Loss of hope is our biggest challenge

By Ross Fisher-Smith

27 February 2018

Porchlight blog - homelessness rise

'The last thing to die is hope' (Italian proverb) 

During my many years as a community support worker in Thanet, I have come across countless people who are facing not just homelessness but complete and utter loss of hope. Life has dealt them so many blows that they've given up on the idea that things will ever get better.  

So what can we as frontline workers do? Well, there are practical solutions to solving someone's homelessness. We can assist or guide that person to find accommodation and address their most immediate needs.

But giving someone hope – helping them to believe in their future – is a much bigger challenge. Where is the chapter in the training manual that tells us how to unstitch years of struggling to make ends meet on a low paid job or benefits, or the misery of unstable or unsafe housing? How do we promote optimism against the bleak realities of a poor coastal community with uneven economic growth and few opportunities?

We can start by offering a willing ear. We can really listen to an individual's story and understand how they came to be in the situation they're in. Being informed by the person themselves – and what they feel they need – helps us empower and motivate them so that they can start to self-manage their issues.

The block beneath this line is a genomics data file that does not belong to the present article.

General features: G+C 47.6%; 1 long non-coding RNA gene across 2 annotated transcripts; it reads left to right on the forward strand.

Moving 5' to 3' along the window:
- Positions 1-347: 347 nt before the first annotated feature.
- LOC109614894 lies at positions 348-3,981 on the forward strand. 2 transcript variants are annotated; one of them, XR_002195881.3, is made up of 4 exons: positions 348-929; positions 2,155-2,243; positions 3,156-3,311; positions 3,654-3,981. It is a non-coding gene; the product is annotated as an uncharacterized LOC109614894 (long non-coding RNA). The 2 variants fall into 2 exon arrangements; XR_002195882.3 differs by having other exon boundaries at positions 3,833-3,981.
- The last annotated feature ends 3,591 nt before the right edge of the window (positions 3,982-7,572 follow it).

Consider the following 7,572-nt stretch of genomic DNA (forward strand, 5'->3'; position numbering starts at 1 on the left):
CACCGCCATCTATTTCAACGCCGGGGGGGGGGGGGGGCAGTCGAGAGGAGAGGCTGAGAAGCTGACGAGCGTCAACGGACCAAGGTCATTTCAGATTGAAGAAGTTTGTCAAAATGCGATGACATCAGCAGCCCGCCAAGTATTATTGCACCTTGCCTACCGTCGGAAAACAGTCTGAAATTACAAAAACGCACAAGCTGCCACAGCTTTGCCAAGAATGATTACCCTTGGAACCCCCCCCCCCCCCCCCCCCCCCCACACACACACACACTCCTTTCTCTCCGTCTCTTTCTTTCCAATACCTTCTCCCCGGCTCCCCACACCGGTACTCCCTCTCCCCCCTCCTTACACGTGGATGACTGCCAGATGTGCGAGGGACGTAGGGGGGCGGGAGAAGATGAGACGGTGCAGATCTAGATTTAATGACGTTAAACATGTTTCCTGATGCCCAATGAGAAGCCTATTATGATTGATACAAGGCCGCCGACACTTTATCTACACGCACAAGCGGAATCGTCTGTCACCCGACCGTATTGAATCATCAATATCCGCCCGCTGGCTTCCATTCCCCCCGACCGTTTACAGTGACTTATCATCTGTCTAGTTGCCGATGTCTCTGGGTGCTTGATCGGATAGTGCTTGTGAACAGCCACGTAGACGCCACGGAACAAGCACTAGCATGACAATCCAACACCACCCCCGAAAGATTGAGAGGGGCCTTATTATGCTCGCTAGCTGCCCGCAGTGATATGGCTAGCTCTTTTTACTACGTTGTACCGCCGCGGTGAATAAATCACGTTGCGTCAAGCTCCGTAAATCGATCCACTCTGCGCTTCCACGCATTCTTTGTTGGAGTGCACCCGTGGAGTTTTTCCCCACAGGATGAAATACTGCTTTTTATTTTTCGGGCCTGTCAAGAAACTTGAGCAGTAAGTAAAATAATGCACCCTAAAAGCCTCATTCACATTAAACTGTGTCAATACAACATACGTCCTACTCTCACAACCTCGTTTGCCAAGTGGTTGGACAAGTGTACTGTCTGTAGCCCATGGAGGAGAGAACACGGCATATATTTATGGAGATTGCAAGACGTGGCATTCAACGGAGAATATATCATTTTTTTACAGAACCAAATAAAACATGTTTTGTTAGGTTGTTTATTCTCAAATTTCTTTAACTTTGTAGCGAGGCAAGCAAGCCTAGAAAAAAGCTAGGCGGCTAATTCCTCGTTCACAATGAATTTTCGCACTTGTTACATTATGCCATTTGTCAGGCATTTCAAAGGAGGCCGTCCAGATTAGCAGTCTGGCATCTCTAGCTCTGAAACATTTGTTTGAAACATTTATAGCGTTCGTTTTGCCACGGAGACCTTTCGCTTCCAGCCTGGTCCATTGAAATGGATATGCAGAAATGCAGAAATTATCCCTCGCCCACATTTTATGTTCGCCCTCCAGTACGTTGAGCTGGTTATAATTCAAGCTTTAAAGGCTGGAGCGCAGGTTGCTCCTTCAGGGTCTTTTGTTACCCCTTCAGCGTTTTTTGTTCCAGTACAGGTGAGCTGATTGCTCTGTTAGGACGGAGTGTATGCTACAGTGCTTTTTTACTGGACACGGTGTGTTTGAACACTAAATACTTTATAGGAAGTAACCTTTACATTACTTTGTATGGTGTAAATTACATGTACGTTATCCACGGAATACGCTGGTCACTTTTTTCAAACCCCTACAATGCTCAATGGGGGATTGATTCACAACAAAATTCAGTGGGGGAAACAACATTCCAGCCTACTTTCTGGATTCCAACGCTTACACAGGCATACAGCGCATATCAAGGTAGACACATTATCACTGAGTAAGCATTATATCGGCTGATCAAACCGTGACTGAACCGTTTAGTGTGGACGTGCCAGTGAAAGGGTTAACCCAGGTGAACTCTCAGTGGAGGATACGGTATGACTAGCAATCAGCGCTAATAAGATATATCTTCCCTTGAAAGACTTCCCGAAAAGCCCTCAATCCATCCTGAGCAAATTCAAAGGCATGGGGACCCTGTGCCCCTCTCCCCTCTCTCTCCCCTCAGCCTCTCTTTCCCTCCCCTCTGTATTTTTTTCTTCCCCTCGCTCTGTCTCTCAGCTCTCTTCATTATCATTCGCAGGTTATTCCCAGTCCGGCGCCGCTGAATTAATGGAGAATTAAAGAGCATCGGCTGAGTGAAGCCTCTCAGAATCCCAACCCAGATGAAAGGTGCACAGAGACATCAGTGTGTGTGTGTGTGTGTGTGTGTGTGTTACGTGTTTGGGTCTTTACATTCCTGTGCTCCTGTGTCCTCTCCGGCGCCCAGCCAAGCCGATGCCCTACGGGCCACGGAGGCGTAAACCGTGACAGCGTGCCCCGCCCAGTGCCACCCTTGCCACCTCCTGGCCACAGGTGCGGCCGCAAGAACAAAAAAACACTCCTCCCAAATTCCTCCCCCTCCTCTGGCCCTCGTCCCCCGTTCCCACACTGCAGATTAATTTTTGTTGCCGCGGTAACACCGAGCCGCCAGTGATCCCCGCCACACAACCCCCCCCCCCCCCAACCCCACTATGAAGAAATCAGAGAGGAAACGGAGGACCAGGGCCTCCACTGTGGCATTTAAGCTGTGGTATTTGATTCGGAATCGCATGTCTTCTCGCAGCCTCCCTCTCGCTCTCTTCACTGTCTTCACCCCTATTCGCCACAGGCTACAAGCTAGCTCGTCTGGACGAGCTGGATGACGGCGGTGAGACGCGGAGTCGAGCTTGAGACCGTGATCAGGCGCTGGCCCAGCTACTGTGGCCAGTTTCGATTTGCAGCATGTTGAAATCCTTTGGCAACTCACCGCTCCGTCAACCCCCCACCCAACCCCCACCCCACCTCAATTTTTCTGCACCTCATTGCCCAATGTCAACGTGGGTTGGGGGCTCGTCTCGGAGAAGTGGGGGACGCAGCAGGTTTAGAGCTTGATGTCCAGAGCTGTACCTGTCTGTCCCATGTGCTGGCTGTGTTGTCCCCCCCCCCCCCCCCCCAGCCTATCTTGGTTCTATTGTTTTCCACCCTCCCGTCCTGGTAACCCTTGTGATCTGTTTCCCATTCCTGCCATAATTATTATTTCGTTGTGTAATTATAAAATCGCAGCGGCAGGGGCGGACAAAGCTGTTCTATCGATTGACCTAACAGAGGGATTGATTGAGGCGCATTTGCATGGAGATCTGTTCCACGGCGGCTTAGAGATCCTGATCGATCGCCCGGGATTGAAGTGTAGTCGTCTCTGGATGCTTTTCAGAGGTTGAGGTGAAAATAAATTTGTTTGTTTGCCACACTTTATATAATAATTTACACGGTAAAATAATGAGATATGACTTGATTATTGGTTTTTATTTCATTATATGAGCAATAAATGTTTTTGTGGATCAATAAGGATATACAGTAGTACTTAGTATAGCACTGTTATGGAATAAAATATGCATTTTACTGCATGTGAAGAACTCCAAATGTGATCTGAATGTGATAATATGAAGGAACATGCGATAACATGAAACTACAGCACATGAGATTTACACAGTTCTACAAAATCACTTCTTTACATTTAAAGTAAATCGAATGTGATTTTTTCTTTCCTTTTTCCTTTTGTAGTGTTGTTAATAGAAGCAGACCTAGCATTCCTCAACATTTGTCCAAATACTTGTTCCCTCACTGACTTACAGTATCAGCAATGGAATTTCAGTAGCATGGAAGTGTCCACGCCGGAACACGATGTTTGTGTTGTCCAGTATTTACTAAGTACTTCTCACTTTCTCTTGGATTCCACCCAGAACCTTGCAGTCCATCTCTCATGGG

And we can show compassion. With a growing caseload and not enough hours in the day, there is pressure to provide the necessary practical assistance and to move on to the next client who needs us.

But it's compassion that will start to restore a person's faith in themselves and their trust in others. By showing compassion – being someone who cares – we can help people see that the world is not always as cruel as it seems and give them renewed hope for their future. 

Ross Fisher-Smith is part of Porchlight's Thanet team, helping people in the community who are at risk of homelessness. The team help people to access services that will improve their outlook, their physical and mental health and, ultimately, their wellbeing.